Why do indexes actually rise?
Now we’re coming to the interesting part that leads us to a much better approach. Mistakenly the impression is created that index funds rise over time because the economy grows and the companies in the index perform well. Not so much. In fact, only a handful of stocks are the main drivers that lift the whole index up. Imagine you bought 10 stocks 10 years ago and one of them becomes a ten-bagger while the rest stay at the same price. Your portfolio has nearly doubled thanks to just one stock.
Let’s use a less extreme example. You don’t need to be a genius stock picker and researcher, all it takes is to avoid stupid mistakes and construct your portfolio in a way that the winners outweigh the losers. Let’s compare the performance of a stock we all know: McDonalds.
Keep in mind that McDonalds is not a spectacular Tech Stock. But still, a 15-bagger over 20 years is very impressive. 9% vs. 14.7% per year is a huge difference, so let’s check what a smaller difference would look like. A core part of my portfolio consists of insurance stocks, The Travelers Company is one of them:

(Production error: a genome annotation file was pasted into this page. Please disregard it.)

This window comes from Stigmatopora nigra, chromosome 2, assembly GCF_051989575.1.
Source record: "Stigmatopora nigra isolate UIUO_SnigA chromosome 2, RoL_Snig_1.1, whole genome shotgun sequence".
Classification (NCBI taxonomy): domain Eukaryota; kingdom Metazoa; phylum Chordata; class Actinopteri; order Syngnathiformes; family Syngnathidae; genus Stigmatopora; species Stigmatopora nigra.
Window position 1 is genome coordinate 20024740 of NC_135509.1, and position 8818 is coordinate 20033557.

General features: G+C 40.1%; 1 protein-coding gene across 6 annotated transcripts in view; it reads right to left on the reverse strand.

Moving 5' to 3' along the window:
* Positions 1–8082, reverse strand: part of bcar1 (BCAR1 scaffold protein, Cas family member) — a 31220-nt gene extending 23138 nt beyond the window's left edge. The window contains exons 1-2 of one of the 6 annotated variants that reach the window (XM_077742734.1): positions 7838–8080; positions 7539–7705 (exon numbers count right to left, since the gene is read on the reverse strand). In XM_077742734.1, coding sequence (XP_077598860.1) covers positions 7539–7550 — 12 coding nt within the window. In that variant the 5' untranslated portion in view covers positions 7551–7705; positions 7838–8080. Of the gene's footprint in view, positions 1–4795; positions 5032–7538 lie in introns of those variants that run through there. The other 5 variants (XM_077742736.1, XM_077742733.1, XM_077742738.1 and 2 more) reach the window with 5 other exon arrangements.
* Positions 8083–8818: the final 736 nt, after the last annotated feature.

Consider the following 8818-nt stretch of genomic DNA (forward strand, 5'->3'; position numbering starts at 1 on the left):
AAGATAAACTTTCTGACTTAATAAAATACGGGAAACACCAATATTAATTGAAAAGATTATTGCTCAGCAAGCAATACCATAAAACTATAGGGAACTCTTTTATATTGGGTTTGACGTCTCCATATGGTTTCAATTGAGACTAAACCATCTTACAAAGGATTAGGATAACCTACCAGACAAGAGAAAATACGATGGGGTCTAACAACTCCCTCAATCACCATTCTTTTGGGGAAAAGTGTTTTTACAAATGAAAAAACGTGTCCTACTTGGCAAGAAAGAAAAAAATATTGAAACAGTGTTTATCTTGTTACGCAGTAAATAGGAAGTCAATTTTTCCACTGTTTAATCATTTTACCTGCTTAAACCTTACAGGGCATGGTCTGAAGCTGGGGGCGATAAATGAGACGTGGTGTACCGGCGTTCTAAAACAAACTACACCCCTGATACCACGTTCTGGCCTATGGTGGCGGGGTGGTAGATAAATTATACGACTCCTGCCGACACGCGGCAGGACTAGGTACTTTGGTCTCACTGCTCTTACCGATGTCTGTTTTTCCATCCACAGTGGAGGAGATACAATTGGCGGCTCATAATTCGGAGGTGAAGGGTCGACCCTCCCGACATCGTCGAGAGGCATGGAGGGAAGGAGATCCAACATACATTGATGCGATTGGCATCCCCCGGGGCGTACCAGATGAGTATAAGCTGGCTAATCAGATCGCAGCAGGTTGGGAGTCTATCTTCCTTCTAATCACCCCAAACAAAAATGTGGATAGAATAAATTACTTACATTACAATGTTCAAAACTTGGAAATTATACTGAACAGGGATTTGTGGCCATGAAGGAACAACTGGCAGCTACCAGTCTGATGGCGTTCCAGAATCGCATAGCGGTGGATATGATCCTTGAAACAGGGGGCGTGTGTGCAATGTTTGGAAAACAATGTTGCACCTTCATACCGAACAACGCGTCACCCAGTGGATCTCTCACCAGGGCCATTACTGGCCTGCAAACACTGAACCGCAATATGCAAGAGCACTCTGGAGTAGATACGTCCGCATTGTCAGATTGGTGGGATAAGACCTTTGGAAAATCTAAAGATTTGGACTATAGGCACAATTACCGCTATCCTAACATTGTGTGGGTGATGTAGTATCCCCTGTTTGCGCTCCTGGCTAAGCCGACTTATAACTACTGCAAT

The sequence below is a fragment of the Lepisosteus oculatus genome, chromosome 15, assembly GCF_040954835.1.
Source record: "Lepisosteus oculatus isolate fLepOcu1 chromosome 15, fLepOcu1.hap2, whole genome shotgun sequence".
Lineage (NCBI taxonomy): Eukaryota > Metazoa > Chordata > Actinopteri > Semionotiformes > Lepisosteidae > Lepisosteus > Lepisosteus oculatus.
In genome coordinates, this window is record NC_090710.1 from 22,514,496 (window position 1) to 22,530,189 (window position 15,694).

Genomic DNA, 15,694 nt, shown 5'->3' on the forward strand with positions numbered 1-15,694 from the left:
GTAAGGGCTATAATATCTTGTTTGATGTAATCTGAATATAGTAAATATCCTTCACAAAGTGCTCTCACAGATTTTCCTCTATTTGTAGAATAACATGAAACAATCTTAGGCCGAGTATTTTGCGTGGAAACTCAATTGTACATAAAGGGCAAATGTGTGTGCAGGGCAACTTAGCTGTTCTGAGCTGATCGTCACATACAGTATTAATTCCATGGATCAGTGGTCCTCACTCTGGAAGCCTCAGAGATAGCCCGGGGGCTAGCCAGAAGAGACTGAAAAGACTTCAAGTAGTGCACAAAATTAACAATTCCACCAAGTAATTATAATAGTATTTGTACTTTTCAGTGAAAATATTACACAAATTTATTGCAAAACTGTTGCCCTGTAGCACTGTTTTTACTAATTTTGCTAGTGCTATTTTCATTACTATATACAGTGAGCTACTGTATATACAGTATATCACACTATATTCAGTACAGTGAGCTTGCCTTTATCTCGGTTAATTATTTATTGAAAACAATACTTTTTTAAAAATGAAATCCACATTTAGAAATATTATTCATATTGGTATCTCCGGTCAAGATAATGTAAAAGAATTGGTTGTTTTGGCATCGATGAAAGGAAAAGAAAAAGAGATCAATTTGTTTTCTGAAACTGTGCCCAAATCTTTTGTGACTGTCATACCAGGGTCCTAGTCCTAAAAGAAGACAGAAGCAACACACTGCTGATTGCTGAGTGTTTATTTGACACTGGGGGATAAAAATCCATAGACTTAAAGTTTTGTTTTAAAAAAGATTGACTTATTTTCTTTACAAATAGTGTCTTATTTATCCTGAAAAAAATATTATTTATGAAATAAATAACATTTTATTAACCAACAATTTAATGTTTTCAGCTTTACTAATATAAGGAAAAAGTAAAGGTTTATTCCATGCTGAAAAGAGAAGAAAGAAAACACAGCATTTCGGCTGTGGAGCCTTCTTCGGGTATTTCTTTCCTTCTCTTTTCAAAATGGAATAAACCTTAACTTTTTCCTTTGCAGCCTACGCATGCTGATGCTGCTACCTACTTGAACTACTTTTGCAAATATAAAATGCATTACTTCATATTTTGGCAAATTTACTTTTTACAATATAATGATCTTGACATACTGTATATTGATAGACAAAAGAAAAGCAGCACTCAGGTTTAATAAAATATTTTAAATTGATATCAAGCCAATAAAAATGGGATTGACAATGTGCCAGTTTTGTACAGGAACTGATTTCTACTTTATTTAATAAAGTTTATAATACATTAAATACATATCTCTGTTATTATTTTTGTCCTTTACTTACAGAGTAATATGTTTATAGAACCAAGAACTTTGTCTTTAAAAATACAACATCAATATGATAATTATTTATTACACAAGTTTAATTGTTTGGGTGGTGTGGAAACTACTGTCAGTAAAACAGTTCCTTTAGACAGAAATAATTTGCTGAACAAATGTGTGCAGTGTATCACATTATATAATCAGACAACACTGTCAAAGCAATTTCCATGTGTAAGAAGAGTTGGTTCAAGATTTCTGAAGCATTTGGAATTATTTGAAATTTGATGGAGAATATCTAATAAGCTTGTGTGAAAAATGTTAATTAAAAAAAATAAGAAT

Even 1.8% outperformance per year leads to tremendous results. A 5.6-bagger versus a 7.8-bagger. Now imagine how your whole portfolio could look like if you construct it in a way that the odds are in your favor and your money is not exposed to randomness that you have zero influence on.
I am currently writing a book/guide on how to create your own ETF that lets you sleep well at night and outperforms the benchmark. It’s based on a quantitative strategy that I developed myself and is tested with real money, not some theoretical backtesting method under optimal circumstances. Will give you an update and more details about it as soon as it’s ready. Those who are curious about my performance and found me outside of Twitter can follow me on Twitter.
By the end of the day, you decide how you invest your money. My job is to provide you with viewpoints that you won’t find in mainstream financial media and that are based on personal experience and not on theory so that you have all the information you need to make sound decisions when it comes to your financial future.
“If you follow the advice that you hear on financial media but still get no significant results, there’s only one conclusion: The propagated methods don’t work.”
Hope you learned something today, until the next issue. 👋